Never too early to exercise your brain
Keeping your brain healthy in your 20s can mean longer-lasting memories.
Vikki Mioduszewski Published: February 19, 2019
When you’re young, you may not even realize that your brain will start to shrink as you get older.
In fact, some studies show the brain starts losing cells as early as your 20s and progressively shrinks more rapidly after age 40.
And while there are some memories you may want to forget, there are fond ones you’d like to keep around to share with your grandchildren.
But don’t worry. There are steps you can take at a young age to help ensure you will be sharp and remember the “good old days” to share with your grandchildren.
Where to start?
"Excessive electronic use can potentially hurt our brains,” said neurologist Bryan Riggeal, MD, with Baptist Neurology. “While nothing suggests that it causes dementia, it will contribute to attention/concentration problems, which commonly presents with memory loss.”
Dr. Riggeal points to brain studies in Korea showing one or both sides of the brain can be improved with activities such as playing an instrument or participating in creative art. Concentration can be enhanced with activities such as learning a new language or reading books.
“Some of these problems may also be related to relying too much on electronic devices rather than thinking about things. This might be offset by depending less on a quick Google search,” Dr. Riggeal said.
Brain atrophy, or shrinking of the brain, is universal and there is no way to predict when it will start or how rapidly it will progress, Dr. Riggeal added.
“Once the atrophy occurs, there is really nothing that can be done currently to reverse it. Therefore, there really isn't a time that's too early to start considering possible interventions/modifications in attempts to keep the mind sharp,” he said.
While in your 20s, you should consider an active lifestyle and heart-healthy diet to lower your risks of dementia. Getting into the habit of using critical thinking skills may also stave off a decline.
“We know that the No. 1 risk factor for dementia is age,” Dr. Riggeal said. “Since there is no real way to stop the aging process, all of the emphasis is on preventing the other, lesser important risk factors including sedentary lifestyle, lack of social interactions, and vascular risk factors (high blood pressure, diabetes and cholesterol problems).”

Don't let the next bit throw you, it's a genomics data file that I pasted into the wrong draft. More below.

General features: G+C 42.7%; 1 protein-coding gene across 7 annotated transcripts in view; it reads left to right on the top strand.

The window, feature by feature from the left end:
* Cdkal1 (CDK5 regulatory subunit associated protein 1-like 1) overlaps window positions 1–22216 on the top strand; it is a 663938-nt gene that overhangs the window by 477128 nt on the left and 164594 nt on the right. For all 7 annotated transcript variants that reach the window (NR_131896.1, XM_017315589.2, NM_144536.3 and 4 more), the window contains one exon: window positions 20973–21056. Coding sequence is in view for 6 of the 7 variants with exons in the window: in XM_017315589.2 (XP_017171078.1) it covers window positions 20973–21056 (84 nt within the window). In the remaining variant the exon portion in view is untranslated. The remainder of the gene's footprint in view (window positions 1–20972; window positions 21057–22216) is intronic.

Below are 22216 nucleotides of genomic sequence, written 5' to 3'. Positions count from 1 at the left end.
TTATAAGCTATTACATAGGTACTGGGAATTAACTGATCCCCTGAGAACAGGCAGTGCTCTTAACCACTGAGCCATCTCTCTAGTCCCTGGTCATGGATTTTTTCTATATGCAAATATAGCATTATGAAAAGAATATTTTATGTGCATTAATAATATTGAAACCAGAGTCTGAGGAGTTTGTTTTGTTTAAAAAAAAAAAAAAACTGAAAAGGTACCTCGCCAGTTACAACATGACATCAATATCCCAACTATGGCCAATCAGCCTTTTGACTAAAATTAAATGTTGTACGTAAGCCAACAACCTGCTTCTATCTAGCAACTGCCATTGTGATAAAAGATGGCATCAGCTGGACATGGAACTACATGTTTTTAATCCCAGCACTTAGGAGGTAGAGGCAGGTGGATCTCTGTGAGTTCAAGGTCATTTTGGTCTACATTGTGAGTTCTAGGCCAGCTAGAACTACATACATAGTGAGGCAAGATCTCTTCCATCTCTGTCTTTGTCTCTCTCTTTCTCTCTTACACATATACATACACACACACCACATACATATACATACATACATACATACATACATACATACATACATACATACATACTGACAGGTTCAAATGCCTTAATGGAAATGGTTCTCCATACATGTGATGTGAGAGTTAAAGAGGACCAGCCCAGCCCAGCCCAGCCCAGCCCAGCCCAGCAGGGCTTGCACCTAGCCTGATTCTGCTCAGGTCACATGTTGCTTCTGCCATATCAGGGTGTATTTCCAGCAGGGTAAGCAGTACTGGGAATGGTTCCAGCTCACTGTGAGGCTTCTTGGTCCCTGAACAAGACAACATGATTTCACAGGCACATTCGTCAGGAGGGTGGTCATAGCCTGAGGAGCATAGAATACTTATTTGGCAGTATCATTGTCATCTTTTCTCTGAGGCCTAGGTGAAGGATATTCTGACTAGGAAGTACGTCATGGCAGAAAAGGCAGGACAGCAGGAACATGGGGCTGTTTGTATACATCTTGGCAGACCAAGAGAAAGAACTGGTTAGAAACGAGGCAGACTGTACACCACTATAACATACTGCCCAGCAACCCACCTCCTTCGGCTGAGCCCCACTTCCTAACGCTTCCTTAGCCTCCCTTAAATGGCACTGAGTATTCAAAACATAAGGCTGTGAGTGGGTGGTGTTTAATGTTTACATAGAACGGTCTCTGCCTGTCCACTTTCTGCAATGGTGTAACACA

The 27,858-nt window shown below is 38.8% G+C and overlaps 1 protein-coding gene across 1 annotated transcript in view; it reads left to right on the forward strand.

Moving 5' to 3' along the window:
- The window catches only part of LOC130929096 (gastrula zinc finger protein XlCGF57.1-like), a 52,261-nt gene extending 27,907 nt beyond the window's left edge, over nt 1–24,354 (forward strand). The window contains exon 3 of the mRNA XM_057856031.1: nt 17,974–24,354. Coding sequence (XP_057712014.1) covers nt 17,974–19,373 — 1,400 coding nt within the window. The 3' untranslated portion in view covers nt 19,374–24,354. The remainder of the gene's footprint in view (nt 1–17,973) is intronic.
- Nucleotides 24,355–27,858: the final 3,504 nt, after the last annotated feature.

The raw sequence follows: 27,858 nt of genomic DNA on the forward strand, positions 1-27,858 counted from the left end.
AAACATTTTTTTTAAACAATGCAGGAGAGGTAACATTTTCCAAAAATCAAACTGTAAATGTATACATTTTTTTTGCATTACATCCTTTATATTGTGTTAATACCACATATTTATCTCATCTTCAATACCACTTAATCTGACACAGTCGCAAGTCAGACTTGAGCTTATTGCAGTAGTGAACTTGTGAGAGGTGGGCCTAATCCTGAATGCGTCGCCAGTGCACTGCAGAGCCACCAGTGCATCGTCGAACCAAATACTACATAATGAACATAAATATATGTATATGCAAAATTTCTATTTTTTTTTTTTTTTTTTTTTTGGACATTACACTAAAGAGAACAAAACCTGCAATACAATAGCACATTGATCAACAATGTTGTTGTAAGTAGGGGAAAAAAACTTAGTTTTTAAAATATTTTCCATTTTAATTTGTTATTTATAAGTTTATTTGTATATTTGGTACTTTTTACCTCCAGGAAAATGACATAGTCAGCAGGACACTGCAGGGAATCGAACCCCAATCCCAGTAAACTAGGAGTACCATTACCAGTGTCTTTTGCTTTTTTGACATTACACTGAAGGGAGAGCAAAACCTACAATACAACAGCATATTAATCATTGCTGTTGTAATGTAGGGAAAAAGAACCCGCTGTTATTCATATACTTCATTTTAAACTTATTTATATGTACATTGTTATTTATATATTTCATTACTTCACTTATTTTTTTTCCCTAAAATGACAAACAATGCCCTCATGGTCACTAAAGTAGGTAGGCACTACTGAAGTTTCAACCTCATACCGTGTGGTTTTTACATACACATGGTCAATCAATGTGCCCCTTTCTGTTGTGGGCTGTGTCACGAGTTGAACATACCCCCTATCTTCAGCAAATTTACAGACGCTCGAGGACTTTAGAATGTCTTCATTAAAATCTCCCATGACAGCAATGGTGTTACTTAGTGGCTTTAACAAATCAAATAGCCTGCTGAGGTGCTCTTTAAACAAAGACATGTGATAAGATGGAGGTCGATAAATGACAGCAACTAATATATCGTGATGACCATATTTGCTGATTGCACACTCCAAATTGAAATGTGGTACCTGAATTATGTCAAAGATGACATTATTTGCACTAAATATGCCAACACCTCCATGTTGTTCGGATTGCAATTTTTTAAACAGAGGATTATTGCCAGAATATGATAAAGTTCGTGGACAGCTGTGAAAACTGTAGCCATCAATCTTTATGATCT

Vascular problems contribute to cognitive issues, including dementia. Numerous studies published in the U.S. National Library of Medicine National Institutes of Health point to the importance of exercise at an early age to maintain a healthy brain. One study points to high-intensity cycling or long-term exercise of moderate intensity improving cognitive performance in young adults while regular exercise after 65 can also aid in reducing memory loss.
So, if you can stay active, social and heart healthy, you may be able to keep those memories around longer.
Taking these three extra steps may also help:
Keep your memory sharp: Memory training, learning to use memory clues, organizational aids and practicing inductive reasoning (critical thinking skills based on observations and experiences) have all been suggested at least in the short-term, according to Dr. Riggeal, to help with memory.
Watch what you eat: Dr. Riggeal points out that while no data convincingly states that any specific nutritional strategy can help prevent dementia, abnormal levels of some nutrients have been linked to a higher rate of dementia. There are many nutritional factors to Vitamin E, Vitamin C, selenium (a mineral found in the soil), Omega 3 fatty acids, various forms of the Mediterranean diet, B12, B6, folic acid, and others.
Get a good night’s sleep: “Sleep is crucial and can certainly contribute to memory problems by way of inattentiveness (termed pseudodementia),” Dr. Riggeal said. Studies in mice have suggested that sleep problems could potentially increase the risk of dementia though high-quality studies have not clearly defined this.
Are you or a loved one having trouble with memory loss? Baptist Health offers a range of services to help with the aging process, as well as neurological needs. To find the right provider for you, visit Baptist Neurology or Baptist AgeWell at 904.202.4AGE (4243).
U.S. National Library of Medicine National Institutes of Health study: https://www.ncbi.nlm.nih.gov/pmc/articles/PMC6296262/